Serve up a profit with food-sharing app
SCI & TECH
By Business Beat Reporter and Agencies
| Jul 8th 2014 | 4 min read
SCI & TECH
Do you enjoy cooking? If so, why not consider starting a Kenyan version of a growing trend across Europe: food sharing.
If you enjoy home-cooked meals but have no time, or talent, to make them, imagine the possibilities you would have at your fingertips if there existed a mobile app where people in your neighbourhood could post photos of what they were cooking for breakfast, lunch or dinner.
What if you could see Mama John two estates over was making crepes with whipped cream and strawberries for dessert and you could ask her to make six extra for you to buy? What if you were the said Mama John?
This food-share concept is proving popular and creating welcome income streams for cooks with a little extra time.
In Hungary, for instance, 26-year-old university student Judit Szilagyi spends her evenings roasting spicy vegetables, mashing creamy potatoes or making pancakes. She posts photos of her food on Piqniq, a Budapest-based app, which allows her followers to request a portion for themselves.
“My biggest hobby in the world is to cook,” she says.
In the UK, Casserole Club encourages people to share meals with neighbours who are unable to cook for themselves.
Greek company Cookisto began as a community to connect family cooks hoping to make some extra money with busy businesspeople looking for an affordable hot dinner. In just 12 months, it has attracted 40,000 members in Greece and the UK.
Other similar sites include Shareyourmeal.net, which has 62,000 home cooks in the Netherlands and 20,000 in the rest of Europe, and Leftoverswap, which started in the US last year and now has an expanding base in Europe.
Piqniq was co-founded by Mr Tamas Kiss who used to travel a lot through his previous job as a consultant and missed Hungarian home cooking when he was on the road.
“I wanted to build an app to allow me to peek into my neighbours’ kitchens and see what they are eating, what they are making, what’s in their fridge and then somehow connect with them,” he says.
The start-up currently asks users to share meals free, although there are plans to allow cooks to sell their food to strangers in the future.
“Our data shows that early adopters seem to be engaging either because they don’t want to eat the same food every day or because they feel proud and want to show off about what they make. For others, it is just about being social and having fun,” adds Mr Kiss.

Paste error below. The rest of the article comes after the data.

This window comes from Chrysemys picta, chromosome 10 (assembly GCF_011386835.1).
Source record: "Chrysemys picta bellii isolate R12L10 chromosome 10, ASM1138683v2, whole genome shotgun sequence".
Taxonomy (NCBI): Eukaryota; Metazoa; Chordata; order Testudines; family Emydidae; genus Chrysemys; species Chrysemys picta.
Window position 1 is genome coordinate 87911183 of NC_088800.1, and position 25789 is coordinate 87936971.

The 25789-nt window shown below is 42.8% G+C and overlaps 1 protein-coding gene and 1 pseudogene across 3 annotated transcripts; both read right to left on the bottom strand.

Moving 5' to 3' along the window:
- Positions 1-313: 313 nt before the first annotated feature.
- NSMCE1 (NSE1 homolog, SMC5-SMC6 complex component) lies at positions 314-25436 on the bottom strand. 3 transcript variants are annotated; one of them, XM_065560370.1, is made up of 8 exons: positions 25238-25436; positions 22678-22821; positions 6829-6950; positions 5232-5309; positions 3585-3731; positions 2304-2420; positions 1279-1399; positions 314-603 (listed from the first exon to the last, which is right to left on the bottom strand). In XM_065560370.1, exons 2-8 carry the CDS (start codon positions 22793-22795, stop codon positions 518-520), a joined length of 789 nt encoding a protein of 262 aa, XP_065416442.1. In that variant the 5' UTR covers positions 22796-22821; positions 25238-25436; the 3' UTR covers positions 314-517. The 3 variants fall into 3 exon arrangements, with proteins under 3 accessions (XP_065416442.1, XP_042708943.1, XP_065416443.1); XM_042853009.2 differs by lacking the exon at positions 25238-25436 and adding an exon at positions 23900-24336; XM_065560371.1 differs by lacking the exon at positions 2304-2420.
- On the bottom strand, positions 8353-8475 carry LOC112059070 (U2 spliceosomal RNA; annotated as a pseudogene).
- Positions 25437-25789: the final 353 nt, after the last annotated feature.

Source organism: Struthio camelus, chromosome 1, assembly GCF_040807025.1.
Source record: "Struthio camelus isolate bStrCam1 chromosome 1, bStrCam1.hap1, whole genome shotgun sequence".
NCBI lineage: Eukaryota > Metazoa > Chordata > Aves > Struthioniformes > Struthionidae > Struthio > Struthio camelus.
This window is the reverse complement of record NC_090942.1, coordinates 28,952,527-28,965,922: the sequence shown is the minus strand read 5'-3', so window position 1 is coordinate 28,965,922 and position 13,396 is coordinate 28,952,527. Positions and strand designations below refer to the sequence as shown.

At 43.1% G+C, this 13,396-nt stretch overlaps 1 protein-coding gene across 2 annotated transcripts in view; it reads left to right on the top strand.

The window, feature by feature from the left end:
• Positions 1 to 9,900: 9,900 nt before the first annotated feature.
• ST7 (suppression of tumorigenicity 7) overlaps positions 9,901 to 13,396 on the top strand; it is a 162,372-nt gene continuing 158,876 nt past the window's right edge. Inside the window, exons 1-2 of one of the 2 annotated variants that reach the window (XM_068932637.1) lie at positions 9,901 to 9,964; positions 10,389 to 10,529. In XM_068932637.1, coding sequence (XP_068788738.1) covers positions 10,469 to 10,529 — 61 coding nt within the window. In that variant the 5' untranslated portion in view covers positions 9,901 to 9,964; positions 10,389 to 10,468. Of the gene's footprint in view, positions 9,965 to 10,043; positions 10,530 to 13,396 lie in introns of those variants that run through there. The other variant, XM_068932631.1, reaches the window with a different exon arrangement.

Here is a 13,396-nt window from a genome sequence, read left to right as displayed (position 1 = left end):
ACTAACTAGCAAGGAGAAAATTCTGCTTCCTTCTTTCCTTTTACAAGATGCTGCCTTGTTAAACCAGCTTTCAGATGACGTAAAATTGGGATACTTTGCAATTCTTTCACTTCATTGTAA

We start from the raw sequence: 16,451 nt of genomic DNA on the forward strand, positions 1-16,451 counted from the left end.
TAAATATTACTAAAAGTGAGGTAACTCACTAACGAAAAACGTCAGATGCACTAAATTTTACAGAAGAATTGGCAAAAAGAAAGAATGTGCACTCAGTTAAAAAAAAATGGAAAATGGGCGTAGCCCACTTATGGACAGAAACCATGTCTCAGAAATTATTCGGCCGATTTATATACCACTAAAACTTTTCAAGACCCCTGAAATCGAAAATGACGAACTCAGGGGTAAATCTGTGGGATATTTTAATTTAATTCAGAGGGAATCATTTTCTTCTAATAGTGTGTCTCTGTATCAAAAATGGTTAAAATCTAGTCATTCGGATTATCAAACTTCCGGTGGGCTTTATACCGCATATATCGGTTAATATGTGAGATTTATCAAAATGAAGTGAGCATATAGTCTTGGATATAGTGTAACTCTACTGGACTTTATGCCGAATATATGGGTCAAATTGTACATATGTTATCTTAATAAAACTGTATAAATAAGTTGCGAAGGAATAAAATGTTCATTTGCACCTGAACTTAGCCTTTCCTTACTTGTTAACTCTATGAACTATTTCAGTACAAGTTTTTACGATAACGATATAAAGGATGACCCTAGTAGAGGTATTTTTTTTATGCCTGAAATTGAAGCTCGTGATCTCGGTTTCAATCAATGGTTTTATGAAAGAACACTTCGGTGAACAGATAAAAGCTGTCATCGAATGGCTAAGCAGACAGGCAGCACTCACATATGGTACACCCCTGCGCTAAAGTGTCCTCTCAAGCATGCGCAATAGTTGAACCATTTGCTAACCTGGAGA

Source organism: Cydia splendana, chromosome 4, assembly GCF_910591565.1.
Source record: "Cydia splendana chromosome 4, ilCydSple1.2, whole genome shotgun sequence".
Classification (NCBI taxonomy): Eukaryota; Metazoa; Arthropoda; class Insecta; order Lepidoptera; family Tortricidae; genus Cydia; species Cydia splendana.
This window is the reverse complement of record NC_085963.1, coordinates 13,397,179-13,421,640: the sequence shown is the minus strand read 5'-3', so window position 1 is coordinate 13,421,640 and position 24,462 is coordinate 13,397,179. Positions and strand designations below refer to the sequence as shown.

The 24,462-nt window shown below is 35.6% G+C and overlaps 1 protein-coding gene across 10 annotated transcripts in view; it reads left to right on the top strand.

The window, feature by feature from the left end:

And in the not-for-profit sector, German-language sites lead the way, with a focus on stopping people throwing away leftovers at a time when a third of all food ends up going to waste. Foodsharing.de claims to have saved at least 35,000 tonnes of food that would otherwise have ended up in the bin.
“We find a wide range of users, from those struggling with everyday food needs [to] those who are just happy to offer and share and end up getting nice things back,” says co-founder and web developer Jean Wichert.
The sharing economy is currently strongest in Asia-Pacific and Latin America. From a recent global survey, Nielsen interviewed more than 30,000 Internet users and found that 68 per cent of them embraced the idea of selling or exchanging items online.
“For years, people have swapped food informally and done things like car pooling or finding a lodger for a spare room. And now mobile technology is helping us take things a step further,” Mr Wichert says.
Locally, with more than 30 million Kenyans subscribed to a mobile phone service, the potential to make money from a love for cooking is enormous. But would you find a market?
“I would definitely order food from a mobile app as long as I’m sure the cooks are vetted and there is a way to register my concerns if I’m not satisfied with a delivery. And the price needs to be fair,” said Ms Malkia Rugut, 30, a single woman who holds a demanding job.
“I like the idea of being able to select home-cooked meals, not restaurant-style fry ups, and having them delivered to me.”
Rose, 43 and a mother of two, said: “I would order the food, especially if I’m home alone and have no energy to cook. It’d be nice to have someone else cook something fancy for you. If I know the company is efficient and reliable and the food is good, why not?”
A mobile app would allow you to feature a wide range of foods, and you could incorporate a community of cooks to cater to varying tastes. The more interesting you make your app and the greater the variety you offer, the better the reception is likely to be.
Food-sharing sites, however, have attracted criticism from those worried about health standards. To get around this, Casserole Club has had its 4,000 members complete an online hygiene course and get a criminal record check before they prepare their first meal.
Think about how you would put concerns around food safety standards to rest. One idea would be to start your business with colleagues and neighbours who can vouch for the quality of your food, and hope their word of mouth increases the scope of your clientelle.
— Additional content from BBC
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